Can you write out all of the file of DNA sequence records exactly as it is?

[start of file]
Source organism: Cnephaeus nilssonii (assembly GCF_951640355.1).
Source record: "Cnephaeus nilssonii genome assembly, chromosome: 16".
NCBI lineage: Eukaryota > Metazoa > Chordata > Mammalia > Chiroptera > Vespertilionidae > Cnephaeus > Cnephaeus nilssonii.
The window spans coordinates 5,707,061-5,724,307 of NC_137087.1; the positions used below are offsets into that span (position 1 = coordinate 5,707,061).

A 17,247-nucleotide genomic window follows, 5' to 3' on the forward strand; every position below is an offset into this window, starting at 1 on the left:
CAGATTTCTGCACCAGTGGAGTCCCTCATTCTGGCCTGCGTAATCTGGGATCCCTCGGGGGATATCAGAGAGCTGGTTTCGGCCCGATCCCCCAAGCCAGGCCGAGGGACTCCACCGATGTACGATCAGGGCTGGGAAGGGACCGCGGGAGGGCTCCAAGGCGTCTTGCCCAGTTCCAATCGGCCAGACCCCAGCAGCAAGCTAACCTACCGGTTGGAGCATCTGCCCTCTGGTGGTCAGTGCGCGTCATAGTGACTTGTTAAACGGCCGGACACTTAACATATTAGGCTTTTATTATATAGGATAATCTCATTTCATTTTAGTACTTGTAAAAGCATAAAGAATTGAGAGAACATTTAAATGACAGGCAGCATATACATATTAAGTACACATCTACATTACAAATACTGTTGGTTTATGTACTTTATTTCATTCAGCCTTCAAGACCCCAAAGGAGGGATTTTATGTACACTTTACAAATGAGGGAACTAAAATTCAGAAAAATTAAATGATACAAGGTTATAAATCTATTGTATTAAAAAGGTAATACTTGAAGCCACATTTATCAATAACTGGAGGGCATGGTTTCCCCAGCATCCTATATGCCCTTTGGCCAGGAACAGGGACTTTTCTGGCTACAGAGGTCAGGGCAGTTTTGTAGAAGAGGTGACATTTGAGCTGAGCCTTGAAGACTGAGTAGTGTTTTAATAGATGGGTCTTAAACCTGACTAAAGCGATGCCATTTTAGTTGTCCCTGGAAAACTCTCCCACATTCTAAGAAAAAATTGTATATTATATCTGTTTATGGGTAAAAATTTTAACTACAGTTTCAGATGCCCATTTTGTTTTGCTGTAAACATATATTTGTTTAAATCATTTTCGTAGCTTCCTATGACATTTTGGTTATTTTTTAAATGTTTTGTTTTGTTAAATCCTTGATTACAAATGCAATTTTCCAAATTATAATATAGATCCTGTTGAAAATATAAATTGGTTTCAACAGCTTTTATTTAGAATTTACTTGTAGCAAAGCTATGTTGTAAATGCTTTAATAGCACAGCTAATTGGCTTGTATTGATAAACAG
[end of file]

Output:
Source organism: Cnephaeus nilssonii (assembly GCF_951640355.1).
Source record: "Cnephaeus nilssonii genome assembly, chromosome: 16".
NCBI lineage: Eukaryota > Metazoa > Chordata > Mammalia > Chiroptera > Vespertilionidae > Cnephaeus > Cnephaeus nilssonii.
The window spans coordinates 5,707,061-5,724,307 of NC_137087.1; the positions used below are offsets into that span (position 1 = coordinate 5,707,061).

A 17,247-nucleotide genomic window follows, 5' to 3' on the forward strand; every position below is an offset into this window, starting at 1 on the left:
CAGATTTCTGCACCAGTGGAGTCCCTCATTCTGGCCTGCGTAATCTGGGATCCCTCGGGGGATATCAGAGAGCTGGTTTCGGCCCGATCCCCCAAGCCAGGCCGAGGGACTCCACCGATGTACGATCAGGGCTGGGAAGGGACCGCGGGAGGGCTCCAAGGCGTCTTGCCCAGTTCCAATCGGCCAGACCCCAGCAGCAAGCTAACCTACCGGTTGGAGCATCTGCCCTCTGGTGGTCAGTGCGCGTCATAGTGACTTGTTAAACGGCCGGACACTTAACATATTAGGCTTTTATTATATAGGATAATCTCATTTCATTTTAGTACTTGTAAAAGCATAAAGAATTGAGAGAACATTTAAATGACAGGCAGCATATACATATTAAGTACACATCTACATTACAAATACTGTTGGTTTATGTACTTTATTTCATTCAGCCTTCAAGACCCCAAAGGAGGGATTTTATGTACACTTTACAAATGAGGGAACTAAAATTCAGAAAAATTAAATGATACAAGGTTATAAATCTATTGTATTAAAAAGGTAATACTTGAAGCCACATTTATCAATAACTGGAGGGCATGGTTTCCCCAGCATCCTATATGCCCTTTGGCCAGGAACAGGGACTTTTCTGGCTACAGAGGTCAGGGCAGTTTTGTAGAAGAGGTGACATTTGAGCTGAGCCTTGAAGACTGAGTAGTGTTTTAATAGATGGGTCTTAAACCTGACTAAAGCGATGCCATTTTAGTTGTCCCTGGAAAACTCTCCCACATTCTAAGAAAAAATTGTATATTATATCTGTTTATGGGTAAAAATTTTAACTACAGTTTCAGATGCCCATTTTGTTTTGCTGTAAACATATATTTGTTTAAATCATTTTCGTAGCTTCCTATGACATTTTGGTTATTTTTTAAATGTTTTGTTTTGTTAAATCCTTGATTACAAATGCAATTTTCCAAATTATAATATAGATCCTGTTGAAAATATAAATTGGTTTCAACAGCTTTTATTTAGAATTTACTTGTAGCAAAGCTATGTTGTAAATGCTTTAATAGCACAGCTAATTGGCTTGTATTGATAAACAG